Rasa theory and neural mechanism

Nair, Sreenath (2013) Rasa theory and neural mechanism. New Zealand Online Journal of Interdisciplinary Studies, 1 (2). pp. 1-27. ISSN 2253-1998

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The essay explores the neural mechanism underpinning the theory of rasa presented in the Natyasastra. Perception and its subsequent psychophysical reactions are neural functions of sensory phenomenon caused by genetically mediated persistent neural
connections causing cross-wiring between brain maps. Aesthetic and emotional responses to sensory inputs depend on hyper connectivity between the cortices and limbic system, selectively, fusiform gyrus and angular gyrus. There is no literal translation of the word rasa. A closer understanding of the term appears as the very essence of something. According to Bharata, the mythical author of the Natyasastra, rasa is the very essence of the aesthetic experience of plays, performance and other artistic means such as music and poetry. In the Origin oftheatre, the first Chapter of the Natyasastra, while explaining the Vedic origin of the art of theatre, Bharata explains the origin of rasa that it has derived from the Adharva Veda, one of the four Vedas dealing with occultism. In Sanskrit, the word is used for juice, milk, water, essence and a tasteful liquid. Once again Bharata offers a clear definition of the term as the combination of Determinants (vibhava), Consequents (anubhava), and Transitory mental states (vyabhichari bhava) It is just the elaboration of this statement that makes the entire discussion in the Natyasastra in thirty six extensive chapters explaining various textual, physical and psychological elements that create rasa. The primary element is Determinants, the pure force of external stimuli that create rasa: it is the basis of emotional and aesthetic responses. It is potentially emotive causing rasa experience. These vibhavas are of two kinds: objective world including persons in which all the emotional experiences are based on (alambana) and specific environmental factors that stimulate emotions (uddipana).Characters are the repository of latent emotional tendencies (bhava) and the mimetic interactions (anubhava) of a character with other dramatic persona and situations creates a series of transitory physical and mental states in a performance. The rasa experience is the essence of these vivid and complex dramatic events in a performance perceived and experienced by the audience. The second element in Bharata’s definition of rasa is Consequences that are the elements of verbal and physical re-actions of the characters involved in a dramatic situation. Transitory mental states, which are the third component of rasa, are the varying emotional responses accompany physical reactions in a performance; sadness underpinning happiness and vice versa, for instance. In fact, rasa is about awakening of latent emotional tendencies and transiting them onto mimetic level of perceptible sensations through the means of acting (abhinaya) predominantly based on the body. The intention in this essay is to demonstrate a range of possibilities explaining the biological bases of aesthetic experience in performance practice consisting of mimetic expressions, perception and meaning, the discourse that had long been dominated by phenomenological theories of perception.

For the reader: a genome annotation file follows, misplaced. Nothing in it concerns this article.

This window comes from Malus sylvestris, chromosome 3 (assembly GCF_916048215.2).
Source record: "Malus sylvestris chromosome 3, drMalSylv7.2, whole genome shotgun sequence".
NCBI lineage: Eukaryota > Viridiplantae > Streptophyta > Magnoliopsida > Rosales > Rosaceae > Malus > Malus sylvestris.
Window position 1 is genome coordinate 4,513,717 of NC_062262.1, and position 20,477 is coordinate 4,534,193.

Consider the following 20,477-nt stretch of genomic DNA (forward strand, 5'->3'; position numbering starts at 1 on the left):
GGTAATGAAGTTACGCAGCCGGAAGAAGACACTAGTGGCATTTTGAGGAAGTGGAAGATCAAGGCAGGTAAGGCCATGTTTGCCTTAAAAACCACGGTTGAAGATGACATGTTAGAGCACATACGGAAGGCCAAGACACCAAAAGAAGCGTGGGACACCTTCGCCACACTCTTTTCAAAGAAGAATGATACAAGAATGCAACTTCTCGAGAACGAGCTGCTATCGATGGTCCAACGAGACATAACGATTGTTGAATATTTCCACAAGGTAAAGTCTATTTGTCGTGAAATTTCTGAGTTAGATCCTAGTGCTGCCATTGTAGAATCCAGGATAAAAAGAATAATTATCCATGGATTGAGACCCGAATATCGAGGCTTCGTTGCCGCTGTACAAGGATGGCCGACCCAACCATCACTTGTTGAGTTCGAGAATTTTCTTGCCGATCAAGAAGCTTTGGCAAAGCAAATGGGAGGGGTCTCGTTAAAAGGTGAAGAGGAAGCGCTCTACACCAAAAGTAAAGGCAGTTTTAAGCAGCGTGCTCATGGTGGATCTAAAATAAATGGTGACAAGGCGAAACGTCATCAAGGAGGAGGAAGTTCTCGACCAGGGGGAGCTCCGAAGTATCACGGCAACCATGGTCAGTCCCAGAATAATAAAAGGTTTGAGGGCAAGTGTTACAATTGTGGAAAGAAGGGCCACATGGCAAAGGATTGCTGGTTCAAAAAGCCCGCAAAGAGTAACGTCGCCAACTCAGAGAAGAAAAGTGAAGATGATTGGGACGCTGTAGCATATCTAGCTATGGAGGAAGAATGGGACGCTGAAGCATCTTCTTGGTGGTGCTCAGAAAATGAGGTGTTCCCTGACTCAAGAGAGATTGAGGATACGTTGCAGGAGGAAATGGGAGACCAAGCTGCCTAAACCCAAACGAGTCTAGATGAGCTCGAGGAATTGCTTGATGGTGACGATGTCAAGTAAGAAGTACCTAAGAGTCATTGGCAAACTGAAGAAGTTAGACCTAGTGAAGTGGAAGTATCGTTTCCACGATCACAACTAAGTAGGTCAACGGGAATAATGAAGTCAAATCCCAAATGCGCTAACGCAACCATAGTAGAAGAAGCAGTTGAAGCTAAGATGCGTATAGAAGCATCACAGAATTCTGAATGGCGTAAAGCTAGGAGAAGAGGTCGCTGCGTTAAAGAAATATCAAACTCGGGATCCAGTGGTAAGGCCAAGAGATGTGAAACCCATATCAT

Keywords:Psychology, performance studies, indian theatre, The Natyasastra
Subjects:W Creative Arts and Design > W310 Musicianship/Performance studies
W Creative Arts and Design > W440 Theatre studies
Divisions:College of Arts > School of Fine & Performing Arts > School of Fine & Performing Arts (Performing Arts)
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ID Code:7556
Deposited On:18 Feb 2013 15:08

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